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Skin color affects ability to empathize with pain

By Denise Mann, Health.com
"Pain empathy is basically feeling someone else's pain," says Carmen Green, M.D.,"This paper tells us that race plays a role in pain empathy."
"Pain empathy is basically feeling someone else's pain," says Carmen Green, M.D.,"This paper tells us that race plays a role in pain empathy."
STORY HIGHLIGHTS
  • If you see someone being hit, your nervous system responds as if you had been hit too
  • Study subjects appeared to feel less empathy for pain of person of a different skin color
  • Expert: Findings suggest racial differences could play a role in some doctor-patient interactions
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(Health.com) -- Humans are hardwired to feel another person's pain. But they may feel less innate empathy if the other person's skin color doesn't match their own, a new study suggests.

When people say "I feel your pain," they usually just mean that they understand what you're going through. But neuroscientists have discovered that we literally feel each other's pain (sort of).

If you see -- or even just think of -- a person who gets whacked in the foot, for instance, your nervous system responds as if you yourself had been hit in the same spot, even though you don't perceive the pain physically.

Researchers in Italy are reporting that subtle racial bias can interfere with this process -- a finding with important implications for health care as well as social harmony.

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"Pain empathy is basically feeling someone else's pain," says Carmen Green, M.D., a professor of anesthesiology at the University of Michigan, in Ann Arbor, who was not involved in the research. "This paper tells us that race plays a role in pain empathy."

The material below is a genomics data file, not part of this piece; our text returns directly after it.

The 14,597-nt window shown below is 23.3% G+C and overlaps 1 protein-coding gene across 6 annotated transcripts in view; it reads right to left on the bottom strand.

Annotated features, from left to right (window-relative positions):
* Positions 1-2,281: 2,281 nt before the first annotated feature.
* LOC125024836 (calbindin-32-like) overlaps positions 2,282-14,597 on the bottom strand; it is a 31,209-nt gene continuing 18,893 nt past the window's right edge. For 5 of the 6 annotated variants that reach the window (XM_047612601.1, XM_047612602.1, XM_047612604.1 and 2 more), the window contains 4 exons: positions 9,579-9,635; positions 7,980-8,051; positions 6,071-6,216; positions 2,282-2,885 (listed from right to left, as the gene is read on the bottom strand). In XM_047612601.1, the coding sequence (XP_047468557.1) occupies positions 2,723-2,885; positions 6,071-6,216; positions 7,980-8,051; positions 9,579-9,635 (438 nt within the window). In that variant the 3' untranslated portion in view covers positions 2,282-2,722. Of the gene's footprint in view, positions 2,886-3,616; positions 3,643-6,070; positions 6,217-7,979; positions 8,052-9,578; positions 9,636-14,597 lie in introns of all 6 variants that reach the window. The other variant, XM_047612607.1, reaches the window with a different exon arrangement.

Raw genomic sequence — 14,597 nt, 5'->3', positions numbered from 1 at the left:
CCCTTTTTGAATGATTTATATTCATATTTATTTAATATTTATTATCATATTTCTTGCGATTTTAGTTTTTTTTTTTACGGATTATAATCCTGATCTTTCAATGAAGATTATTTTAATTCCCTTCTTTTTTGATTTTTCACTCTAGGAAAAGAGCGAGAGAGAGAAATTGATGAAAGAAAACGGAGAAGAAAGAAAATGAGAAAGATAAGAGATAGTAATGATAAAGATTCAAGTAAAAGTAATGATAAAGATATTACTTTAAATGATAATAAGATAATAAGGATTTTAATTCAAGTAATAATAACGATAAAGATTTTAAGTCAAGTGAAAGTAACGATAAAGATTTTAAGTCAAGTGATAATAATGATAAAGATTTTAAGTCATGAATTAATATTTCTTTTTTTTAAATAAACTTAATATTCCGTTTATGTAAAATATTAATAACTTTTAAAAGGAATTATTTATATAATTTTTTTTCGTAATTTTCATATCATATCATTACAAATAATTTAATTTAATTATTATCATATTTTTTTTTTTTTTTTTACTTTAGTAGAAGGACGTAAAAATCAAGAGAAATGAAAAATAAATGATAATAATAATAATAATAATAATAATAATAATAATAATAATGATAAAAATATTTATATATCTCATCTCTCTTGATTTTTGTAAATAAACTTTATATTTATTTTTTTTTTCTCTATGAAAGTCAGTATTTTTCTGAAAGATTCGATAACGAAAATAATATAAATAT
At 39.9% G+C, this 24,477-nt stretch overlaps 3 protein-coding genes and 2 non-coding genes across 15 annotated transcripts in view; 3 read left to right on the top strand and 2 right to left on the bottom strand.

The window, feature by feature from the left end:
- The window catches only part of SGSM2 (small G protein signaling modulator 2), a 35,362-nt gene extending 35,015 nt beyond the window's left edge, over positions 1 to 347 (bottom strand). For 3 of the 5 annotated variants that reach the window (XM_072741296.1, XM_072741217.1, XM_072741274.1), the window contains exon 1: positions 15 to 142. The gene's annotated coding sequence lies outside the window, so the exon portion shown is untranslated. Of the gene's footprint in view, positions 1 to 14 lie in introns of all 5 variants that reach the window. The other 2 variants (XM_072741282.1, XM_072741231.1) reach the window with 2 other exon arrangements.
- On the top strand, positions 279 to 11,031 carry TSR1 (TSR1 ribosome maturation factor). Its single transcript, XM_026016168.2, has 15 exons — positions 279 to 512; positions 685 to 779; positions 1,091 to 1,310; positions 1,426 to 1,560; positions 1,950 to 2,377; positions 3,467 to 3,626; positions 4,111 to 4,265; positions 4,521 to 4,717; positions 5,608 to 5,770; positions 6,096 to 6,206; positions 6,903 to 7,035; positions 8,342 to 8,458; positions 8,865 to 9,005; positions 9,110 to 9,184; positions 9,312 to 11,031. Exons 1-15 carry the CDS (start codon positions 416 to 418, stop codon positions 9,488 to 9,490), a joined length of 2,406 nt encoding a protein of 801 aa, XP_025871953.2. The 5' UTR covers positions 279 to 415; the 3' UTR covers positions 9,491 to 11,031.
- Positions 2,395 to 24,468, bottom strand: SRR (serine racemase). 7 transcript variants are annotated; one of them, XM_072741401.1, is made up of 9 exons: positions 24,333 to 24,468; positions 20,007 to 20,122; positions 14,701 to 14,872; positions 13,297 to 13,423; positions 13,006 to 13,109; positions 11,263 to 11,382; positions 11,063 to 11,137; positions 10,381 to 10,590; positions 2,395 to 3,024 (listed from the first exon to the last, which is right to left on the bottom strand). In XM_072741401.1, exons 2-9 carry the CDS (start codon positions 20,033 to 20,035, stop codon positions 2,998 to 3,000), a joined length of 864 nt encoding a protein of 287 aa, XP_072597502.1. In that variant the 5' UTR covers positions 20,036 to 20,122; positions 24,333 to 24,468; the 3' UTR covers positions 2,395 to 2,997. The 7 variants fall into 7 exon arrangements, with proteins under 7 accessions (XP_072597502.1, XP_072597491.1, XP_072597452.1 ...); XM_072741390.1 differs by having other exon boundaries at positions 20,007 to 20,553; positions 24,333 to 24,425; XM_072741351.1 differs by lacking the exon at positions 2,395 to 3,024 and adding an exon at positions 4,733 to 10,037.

In the study, which appears in the journal Current Biology, people of Italian and African descent watched short film clips that showed needles pricking black- and white-skinned hands. As they watched, researchers measured the participants' empathy (i.e., their nervous-system activity) by monitoring sensors attached to the same spot on their hands. They also tracked the participants' heart rates and sweat-gland activity, a common measure of emotional response.

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"White observers reacted more to the pain of white than black models, and black observers reacted more to the pain of black than white models," says the lead researcher, Alessio Avenanti, Ph.D., an assistant professor of psychology at the University of Bologna.

The researchers also showed clips of a needle pricking a hand painted bright purple. Both the Italian and African participants were more likely to empathize with this intentionally strange-looking hand than with the hand of another race, which implies that the earlier lack of empathy was due to skin color, not just difference. "This is quite important, because it suggests that humans tend to empathize by default unless prejudice is at play," says Avenanti.

The researchers gauged prejudice by testing the participants on how readily they associated good and bad concepts with Italians and Africans. The people who showed a strong preference for their own group in this test also tended to show the least empathy when the hand belonging to the other group was needled, the researchers found.

Although the culture and history of racial bias is somewhat different in Italy than in the U.S., Avenanti suspects the findings would be similar if the same experiment were conducted with Americans.

Empathy is more complex in the real world than in a laboratory. Even so, the study findings suggest that racial differences and prejudice could play a role in some doctor-patient interactions, especially in the treatment of pain or chronic pain.

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"A doctor with high racial bias may understand the pain of other-race patients in a more detached or disembodied manner and, in principle, this may contribute to the causes of racial disparities in health care," Avenanti says.

Previous research has shown that doctors tend to empathize more with a patient's pain -- and provide higher-quality care -- if they have a history of pain themselves, or if someone close to them has experienced chronic, debilitating pain, Dr. Green says.

"Now we are understanding that if you see someone as being more like you, you can empathize with their pain better," she says. "Race, age, gender, and class probably play a role in how we assess and treat patients with pain."

So does that mean that, say, an African American with low back pain should seek out only doctors who are African American?

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Not necessarily. Green says it's more important to find a doctor who actively listens to you and asks questions.

"If you feel you are not heard, or that your pain complaints are not being taken seriously, you can and should see another doctor," she says.

 
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